1884 in the United States
Events from the year 1884 in the United States.
- President: Chester A. Arthur (R-New York)
- Vice President: vacant
- Chief Justice: Morrison Waite (Ohio)
- Speaker of the House of Representatives: John G. Carlisle (D-Kentucky)
- Congress: 48th
- March 27–29 – Cincinnati riots of 1884.
- May 1 – The eight-hour workday is first proclaimed by the Federation of Organized Trades and Labor Unions in the United States. May 1, called May Day or Labour Day, is now a holiday recognized in almost every industrialized country.
- June 13 – LaMarcus Adna Thompson opens the "Gravity Pleasure Switchback Railway" at Coney Island, New York City.
- August 5 – The cornerstone for the Statue of Liberty is laid on Bedloe's Island in New York Harbor.
- August 10 – An earthquake measuring 5.5 Mfa (based on the felt area) affected a very large portion of the eastern United States. The shock had a maximum Mercalli intensity of VII (Very strong). Chimneys were toppled in New York, New Jersey, Connecticut, and Pennsylvania. Property damage was severe in Jamaica and Amityville in New York.
- September 5 – Staten Island Academy is founded.
- October – International Meridian Conference in Washington, D.C. fixes the Greenwich meridian as the world's prime meridian.
- October 6 – The United States Naval War College is established in Newport, Rhode Island.
- November 4 – United States presidential election, 1884: Democratic Governor of New York Grover Cleveland defeats Republican James G. Blaine in a very close contest to win the first of his non-consecutive terms.
- December 1 – American Old West: Near Frisco, New Mexico, deputy sheriff Elfego Baca holds off a gang of 80 Texan cowboys who want to kill him for arresting cowboy Charles McCarthy (the cowboys were terrorizing the area's Hispanos and Baca was working against them).
- December 6 – The Washington Monument is completed.
- December 16 – The World Cotton Centennial World's Fair opens in New Orleans, Louisiana.
- Mark Twain writes The Adventures of Huckleberry Finn.
- Helen Hunt Jackson completes and publishes Ramona.
- The water hyacinth is introduced in the U.S. and quickly becomes an invasive species.
- In the “rain year” from July 1883 to June 1884, Los Angeles and San Diego receive their heaviest rainfall since instrumental records began, with Los Angeles receiving 38.18 inches (969.8 mm) and San Diego 25.97 inches (659.6 mm).
- American Historical Association established.
- January 1 – Edwin C. Johnson, U.S. Senator from Colorado from 1955 to 1957 (died 1970)
- February 18 – Mary M. Crawford, surgeon (died 1972)
- March 11 – Sheridan Downey, U.S. Senator from California from 1939 to 1950 (died 1961)
- March 22 – Arthur H. Vandenberg, U.S. Senator from Michigan from 1928 to 1951 (died 1951)
- March 31 – James P. Pope, U.S. Senator from Idaho from 1933 to 1939 (died 1966)
- April 1 – George A. Wilson, U.S. Senator from Iowa from 1943 to 1949 (died 1953)
- May 8 – Harry S. Truman, 33rd President of the United States from 1945 to 1953, 34th Vice President of the United States from January to April 1945 (died 1972)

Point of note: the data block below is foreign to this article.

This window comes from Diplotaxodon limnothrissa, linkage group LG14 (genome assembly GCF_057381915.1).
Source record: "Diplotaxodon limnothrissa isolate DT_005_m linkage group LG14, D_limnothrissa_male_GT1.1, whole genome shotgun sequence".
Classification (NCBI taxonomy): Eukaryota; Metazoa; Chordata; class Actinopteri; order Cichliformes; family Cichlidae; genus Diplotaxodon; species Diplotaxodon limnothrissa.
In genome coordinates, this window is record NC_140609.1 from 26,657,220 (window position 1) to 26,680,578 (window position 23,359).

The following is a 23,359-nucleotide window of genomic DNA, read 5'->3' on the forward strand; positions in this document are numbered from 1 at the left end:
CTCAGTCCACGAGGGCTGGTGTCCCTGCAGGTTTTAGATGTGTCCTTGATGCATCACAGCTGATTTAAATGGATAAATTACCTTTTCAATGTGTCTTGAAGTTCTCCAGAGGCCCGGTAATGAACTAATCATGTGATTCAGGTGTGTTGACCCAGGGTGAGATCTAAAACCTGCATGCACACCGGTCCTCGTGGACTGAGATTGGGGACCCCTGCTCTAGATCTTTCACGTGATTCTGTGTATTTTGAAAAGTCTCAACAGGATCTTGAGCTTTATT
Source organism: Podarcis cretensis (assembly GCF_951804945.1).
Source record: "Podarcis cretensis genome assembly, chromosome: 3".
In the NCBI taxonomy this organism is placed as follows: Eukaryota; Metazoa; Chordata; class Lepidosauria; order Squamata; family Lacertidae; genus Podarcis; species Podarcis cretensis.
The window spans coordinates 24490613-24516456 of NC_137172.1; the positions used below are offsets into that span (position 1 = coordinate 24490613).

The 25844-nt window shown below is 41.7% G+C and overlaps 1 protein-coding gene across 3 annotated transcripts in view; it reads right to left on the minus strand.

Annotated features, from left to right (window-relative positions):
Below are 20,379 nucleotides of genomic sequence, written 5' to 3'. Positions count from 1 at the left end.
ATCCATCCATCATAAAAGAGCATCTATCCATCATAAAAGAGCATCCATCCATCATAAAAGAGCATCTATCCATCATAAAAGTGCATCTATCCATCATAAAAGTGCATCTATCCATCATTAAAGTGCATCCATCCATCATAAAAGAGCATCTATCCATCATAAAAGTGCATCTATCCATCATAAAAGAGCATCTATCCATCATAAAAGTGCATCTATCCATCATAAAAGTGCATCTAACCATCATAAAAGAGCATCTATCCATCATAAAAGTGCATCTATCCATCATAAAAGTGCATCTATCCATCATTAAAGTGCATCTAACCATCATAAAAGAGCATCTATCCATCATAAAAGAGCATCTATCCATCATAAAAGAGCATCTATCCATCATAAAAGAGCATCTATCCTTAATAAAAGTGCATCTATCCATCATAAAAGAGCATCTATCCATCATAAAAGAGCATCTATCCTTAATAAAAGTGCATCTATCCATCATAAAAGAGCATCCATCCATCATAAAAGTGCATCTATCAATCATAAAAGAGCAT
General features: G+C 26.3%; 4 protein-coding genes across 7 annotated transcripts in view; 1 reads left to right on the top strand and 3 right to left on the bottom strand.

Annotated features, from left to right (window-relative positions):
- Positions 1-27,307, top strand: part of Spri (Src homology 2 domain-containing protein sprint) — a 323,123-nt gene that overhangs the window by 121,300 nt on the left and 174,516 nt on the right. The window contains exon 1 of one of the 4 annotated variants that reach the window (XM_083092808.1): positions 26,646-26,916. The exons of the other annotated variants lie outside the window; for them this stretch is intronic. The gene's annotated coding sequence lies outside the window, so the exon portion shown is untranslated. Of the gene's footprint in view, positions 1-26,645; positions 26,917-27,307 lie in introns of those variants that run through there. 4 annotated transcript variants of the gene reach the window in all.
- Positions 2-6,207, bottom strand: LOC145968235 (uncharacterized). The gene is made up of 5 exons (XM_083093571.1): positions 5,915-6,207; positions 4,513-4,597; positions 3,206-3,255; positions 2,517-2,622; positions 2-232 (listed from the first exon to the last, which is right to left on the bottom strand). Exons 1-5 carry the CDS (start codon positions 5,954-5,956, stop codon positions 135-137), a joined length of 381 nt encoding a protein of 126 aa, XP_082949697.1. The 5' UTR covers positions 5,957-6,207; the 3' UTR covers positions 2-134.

- June 21 – Garrett L. Withers, U.S. Senator from Kentucky from 1949 to 1950 (died 1953)
- August 9 – John S. McCain Sr., U.S. Navy admiral (died 1945)
- October 9 – Martin Johnson, adventurer and filmmaker (died 1937)
- October 11 – Eleanor Roosevelt, First Lady of the United States from 1933 to 1945 (died 1962)
- 14 February
- 13 March – Leland Stanford Jr., son of Governor Leland Stanford of California, in whose memory Stanford University is founded (born 1868)
- 21 March – Ezra Abbot, Bible scholar (born 1819)
- 23 March – Henry C. Lord, railroad executive (born 1824)
- 31 March – Frederick Leypoldt, bibliographer (born 1835 in Germany)
- 3 May – Truman Smith, U.S. Senator from Connecticut from 1849 to 1854 (born 1791)
- 6 May – Judah P. Benjamin, United States Senator from Louisiana from 1853 till 1861, 1st Confederate States Attorney General, 2nd Confederate States Secretary of War, 3rd Confederate States Secretary of State, died in Paris, France (born 1811)
- 13 May – Cyrus McCormick, inventor (born 1809)
- 8 June – Henry Clay Work, composer (born 1832)
- 12 June – Frank Pidgeon, baseball pitcher (born 1825)
- 1 July – Allan Pinkerton, detective (born 1819)
- 10 July – Paul Morphy, chess player (born 1837)
- 15 July – Almira Hart Lincoln Phelps, educator and author (born 1793)
- 23 August – LeRoy Pope Walker, 1st Confederate States Secretary of War (born 1817)
- 2 September – Henry B. Anthony, U.S. Senator from Rhode Island from 1859 to 1884 (born 1815)
- 26 September – John W. Garrett, banker, president of the Baltimore and Ohio Railroad and philanthropist (born 1820)
- 6 November – William Wells Brown, African American writer (born 1814)
- Wendel Bollman, civil engineer (born 1814)
- Stover, C.W.; Coffman, J.L. (1993), Seismicity of the United States, 1568–1989 (Revised), U.S. Geological Survey Professional Paper 1527, United States Government Printing Office, pp. 314–316
- Los Angeles and San Diego rainfall
- Media related to 1884 in the United States at Wikimedia Commons